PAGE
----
July 8 (Bloomberg) -- U.K. courts, which processed $24.3 billion of distressed debt in the past year, are increasing their advantage as a jurisdiction by making it easier for global companies to avoid insolvency.
Borrowers from Vietnam to Germany used English schemes of arrangement to reorganize more than $70 billion debt in the past five years, with French swimming-pool products maker Zodiac Marine & Pool becoming the latest non-U.K. incorporated firm to ask a London judge to help it amend 1 billion euros ($1.36 billion) of loans last week.
It’s become easier for international borrowers to seek help in the U.K. courts since Apcoa Parking AG won approval to switch the law governing its 640 million euros ($885 million) of debt from German to English earlier this year. Companies like schemes of arrangement because the process typically allows them to overcome objections from minority creditors and implement a debt deal without applying for insolvency.
“English restructuring procedures are now often the first port of call for many non-English companies in distress,” said Kon Asimacopoulos, a partner at Kirkland & Ellis International LLP in London. “Schemes are, more than at any time previously, very effective restructuring tools.”
The conditions global borrowers have to meet to use schemes of arrangement have been relaxed over the past four years. Whereas companies used to have to be based in the U.K. and their debt governed by English law, they now no longer need a geographic connection.
Zodiac Marine sought the court’s help to postpone debt repayments to as late as 2019, according to a court filing. The Paris-based company, which has subsidiaries in the U.S. and Finland, said it’s seeking to “address ongoing financial difficulties.”
Washington-based private equity firm Carlyle Group LP acquired Zodiac in a 2007 buyout financed with almost 1.2 billion euros ($1.6 billion) in loans, according to data compiled by Bloomberg. The company’s loans are governed by English law.
Officials at Zodiac, who asked not to be identified citing company policy, declined to comment about the court hearing.
“For now the U.K. has an edge as clients favor London for its strong predictability and because there have been many schemes before,” said Paris-based Laurent Assaya, a restructuring and distressed mergers and acquisition specialist at law firm Jones Day LP.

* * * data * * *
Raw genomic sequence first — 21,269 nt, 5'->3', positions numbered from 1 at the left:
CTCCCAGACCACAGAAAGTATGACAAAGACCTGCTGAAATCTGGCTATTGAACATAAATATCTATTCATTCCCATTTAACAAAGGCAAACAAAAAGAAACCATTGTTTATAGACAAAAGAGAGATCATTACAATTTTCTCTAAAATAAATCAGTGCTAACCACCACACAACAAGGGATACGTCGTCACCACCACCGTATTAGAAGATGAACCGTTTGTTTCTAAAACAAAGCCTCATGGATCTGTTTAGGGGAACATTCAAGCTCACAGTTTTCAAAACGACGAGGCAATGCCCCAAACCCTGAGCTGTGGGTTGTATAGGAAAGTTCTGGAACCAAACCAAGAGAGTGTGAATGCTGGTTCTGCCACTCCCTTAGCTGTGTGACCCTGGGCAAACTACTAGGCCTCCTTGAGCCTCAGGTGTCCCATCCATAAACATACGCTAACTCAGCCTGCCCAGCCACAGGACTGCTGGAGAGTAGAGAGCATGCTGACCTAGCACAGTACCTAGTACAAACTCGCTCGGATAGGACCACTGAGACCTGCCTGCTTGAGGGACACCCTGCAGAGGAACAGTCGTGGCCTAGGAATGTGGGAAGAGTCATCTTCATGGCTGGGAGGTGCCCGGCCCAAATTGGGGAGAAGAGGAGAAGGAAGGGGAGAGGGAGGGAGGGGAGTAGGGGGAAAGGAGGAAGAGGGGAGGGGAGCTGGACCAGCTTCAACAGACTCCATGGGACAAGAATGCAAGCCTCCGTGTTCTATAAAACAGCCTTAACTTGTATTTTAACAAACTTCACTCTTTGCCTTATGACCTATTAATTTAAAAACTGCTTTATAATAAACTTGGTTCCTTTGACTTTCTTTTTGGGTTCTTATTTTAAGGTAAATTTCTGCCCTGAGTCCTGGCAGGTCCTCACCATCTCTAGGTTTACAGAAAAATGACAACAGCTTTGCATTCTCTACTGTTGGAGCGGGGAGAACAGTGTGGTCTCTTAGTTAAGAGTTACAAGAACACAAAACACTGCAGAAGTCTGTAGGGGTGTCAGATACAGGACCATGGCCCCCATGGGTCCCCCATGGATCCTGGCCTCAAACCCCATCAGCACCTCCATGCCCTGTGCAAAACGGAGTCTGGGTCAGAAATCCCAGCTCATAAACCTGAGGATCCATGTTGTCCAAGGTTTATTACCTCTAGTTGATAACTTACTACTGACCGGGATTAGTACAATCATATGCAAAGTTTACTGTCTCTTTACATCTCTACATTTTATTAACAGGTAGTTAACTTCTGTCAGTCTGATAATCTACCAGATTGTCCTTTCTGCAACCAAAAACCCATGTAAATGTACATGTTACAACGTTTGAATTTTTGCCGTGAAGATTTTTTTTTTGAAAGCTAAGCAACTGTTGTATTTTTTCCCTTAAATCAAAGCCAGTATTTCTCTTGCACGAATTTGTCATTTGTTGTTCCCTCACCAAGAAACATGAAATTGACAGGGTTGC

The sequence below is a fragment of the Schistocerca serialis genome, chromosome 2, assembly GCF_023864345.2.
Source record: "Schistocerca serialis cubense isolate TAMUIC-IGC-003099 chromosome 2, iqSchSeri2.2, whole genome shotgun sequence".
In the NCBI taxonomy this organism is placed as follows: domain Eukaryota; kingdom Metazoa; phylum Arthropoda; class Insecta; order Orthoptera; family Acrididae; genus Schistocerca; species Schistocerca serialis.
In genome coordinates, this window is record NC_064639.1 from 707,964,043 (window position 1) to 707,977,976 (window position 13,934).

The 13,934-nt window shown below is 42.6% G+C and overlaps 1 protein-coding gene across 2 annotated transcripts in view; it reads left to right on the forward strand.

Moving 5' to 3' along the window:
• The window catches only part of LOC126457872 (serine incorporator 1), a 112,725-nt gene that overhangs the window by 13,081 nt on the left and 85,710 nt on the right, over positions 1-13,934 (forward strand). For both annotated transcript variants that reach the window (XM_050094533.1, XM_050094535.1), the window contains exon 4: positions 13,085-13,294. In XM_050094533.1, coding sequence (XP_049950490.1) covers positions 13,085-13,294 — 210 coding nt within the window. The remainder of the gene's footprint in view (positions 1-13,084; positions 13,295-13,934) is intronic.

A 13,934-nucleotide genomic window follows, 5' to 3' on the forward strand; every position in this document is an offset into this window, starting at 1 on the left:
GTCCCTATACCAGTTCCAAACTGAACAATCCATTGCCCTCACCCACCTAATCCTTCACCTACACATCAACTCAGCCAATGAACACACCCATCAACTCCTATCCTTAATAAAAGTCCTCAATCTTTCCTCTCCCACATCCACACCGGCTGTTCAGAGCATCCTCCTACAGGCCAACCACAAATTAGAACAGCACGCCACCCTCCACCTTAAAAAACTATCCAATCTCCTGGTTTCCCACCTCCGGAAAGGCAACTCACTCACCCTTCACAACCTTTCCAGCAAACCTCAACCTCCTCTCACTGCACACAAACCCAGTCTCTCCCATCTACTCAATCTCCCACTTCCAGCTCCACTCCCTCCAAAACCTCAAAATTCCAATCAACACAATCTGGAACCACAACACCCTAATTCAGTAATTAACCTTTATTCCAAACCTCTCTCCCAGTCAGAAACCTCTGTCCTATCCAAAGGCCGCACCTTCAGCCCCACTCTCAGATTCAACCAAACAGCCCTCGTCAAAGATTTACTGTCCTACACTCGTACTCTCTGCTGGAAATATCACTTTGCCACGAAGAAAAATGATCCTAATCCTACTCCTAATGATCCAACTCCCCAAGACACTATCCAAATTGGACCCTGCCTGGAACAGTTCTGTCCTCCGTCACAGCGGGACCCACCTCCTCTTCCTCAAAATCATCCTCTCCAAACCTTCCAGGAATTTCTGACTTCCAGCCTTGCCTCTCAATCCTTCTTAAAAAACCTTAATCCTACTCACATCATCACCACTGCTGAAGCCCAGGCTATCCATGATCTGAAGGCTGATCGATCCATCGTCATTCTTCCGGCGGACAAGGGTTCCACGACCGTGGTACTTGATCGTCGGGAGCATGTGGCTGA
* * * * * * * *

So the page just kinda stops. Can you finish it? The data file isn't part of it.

European countries are overhauling their insolvency and pre-insolvency laws in order to provide faster and more predictable regimes and limit court shopping.
France changed its procedures this year to shorten restructuring disputes and encourage the use of a court-appointed mediator. Spain signed a decree in March to make it easier to get agreements on debt write-offs, maturity extensions and debt-for-equity swaps, as well as reducing the number of creditors required to agree to a deal.
It takes almost two years on average to resolve an insolvency process in France, 1 1/2 years in Spain and one year in the U.K., according to data compiled by the World Bank in June 2013.
“Having a fast-track mechanism to deal with financial debt makes sense and pretty much everyone wants to be able to do that in their jurisdiction,” Jo Windsor, a partner at Linklaters LLP in London, said in a phone interview on July 3.
When Vietnamese shipping company Vinashin reorganized $3 billion of debt in the U.K. in 2013, its only connection to England was the law governing its debt, Freshfields Bruckhaus Deringer LLP data show.
Spanish clothing retailer Cortefiel SA amended 1.2 billion euros of loans through the U.K court for the second time in June. The Madrid-based company, which said it was at risk of breaching debt covenants, had used a scheme in 2012 to extend maturities.
“Very few of the recent run of schemes that pushed the envelope were challenged in court,” said Adam Gallagher a partner at Freshfields Bruckhaus Deringer LLP. “However, there is a risk that an undeserving case is successfully challenged and it sets us right back in terms of being open to restructure foreign companies.”
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